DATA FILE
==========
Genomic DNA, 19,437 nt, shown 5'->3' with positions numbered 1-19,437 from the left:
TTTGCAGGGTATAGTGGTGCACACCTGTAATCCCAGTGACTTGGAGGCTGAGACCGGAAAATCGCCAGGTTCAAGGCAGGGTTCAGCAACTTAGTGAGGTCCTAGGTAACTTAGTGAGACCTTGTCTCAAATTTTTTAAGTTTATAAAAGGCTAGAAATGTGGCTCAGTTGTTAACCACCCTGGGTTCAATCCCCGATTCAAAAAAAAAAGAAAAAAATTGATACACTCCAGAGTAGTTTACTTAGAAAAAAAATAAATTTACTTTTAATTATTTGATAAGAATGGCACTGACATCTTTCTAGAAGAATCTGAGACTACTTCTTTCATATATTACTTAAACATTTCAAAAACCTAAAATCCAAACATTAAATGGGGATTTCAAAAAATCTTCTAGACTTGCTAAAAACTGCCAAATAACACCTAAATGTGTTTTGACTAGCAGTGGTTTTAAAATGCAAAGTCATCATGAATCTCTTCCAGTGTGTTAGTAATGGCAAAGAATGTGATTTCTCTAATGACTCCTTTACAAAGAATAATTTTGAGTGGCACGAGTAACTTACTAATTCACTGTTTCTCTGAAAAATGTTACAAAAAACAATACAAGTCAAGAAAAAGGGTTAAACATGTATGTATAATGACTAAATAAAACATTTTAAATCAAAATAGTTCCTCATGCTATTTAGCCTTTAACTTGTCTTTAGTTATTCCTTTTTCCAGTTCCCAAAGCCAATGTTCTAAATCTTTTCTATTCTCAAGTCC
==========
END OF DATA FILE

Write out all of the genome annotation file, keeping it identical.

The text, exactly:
Genomic DNA, 19,437 nt, shown 5'->3' with positions numbered 1-19,437 from the left:
TTTGCAGGGTATAGTGGTGCACACCTGTAATCCCAGTGACTTGGAGGCTGAGACCGGAAAATCGCCAGGTTCAAGGCAGGGTTCAGCAACTTAGTGAGGTCCTAGGTAACTTAGTGAGACCTTGTCTCAAATTTTTTAAGTTTATAAAAGGCTAGAAATGTGGCTCAGTTGTTAACCACCCTGGGTTCAATCCCCGATTCAAAAAAAAAAGAAAAAAATTGATACACTCCAGAGTAGTTTACTTAGAAAAAAAATAAATTTACTTTTAATTATTTGATAAGAATGGCACTGACATCTTTCTAGAAGAATCTGAGACTACTTCTTTCATATATTACTTAAACATTTCAAAAACCTAAAATCCAAACATTAAATGGGGATTTCAAAAAATCTTCTAGACTTGCTAAAAACTGCCAAATAACACCTAAATGTGTTTTGACTAGCAGTGGTTTTAAAATGCAAAGTCATCATGAATCTCTTCCAGTGTGTTAGTAATGGCAAAGAATGTGATTTCTCTAATGACTCCTTTACAAAGAATAATTTTGAGTGGCACGAGTAACTTACTAATTCACTGTTTCTCTGAAAAATGTTACAAAAAACAATACAAGTCAAGAAAAAGGGTTAAACATGTATGTATAATGACTAAATAAAACATTTTAAATCAAAATAGTTCCTCATGCTATTTAGCCTTTAACTTGTCTTTAGTTATTCCTTTTTCCAGTTCCCAAAGCCAATGTTCTAAATCTTTTCTATTCTCAAGTCC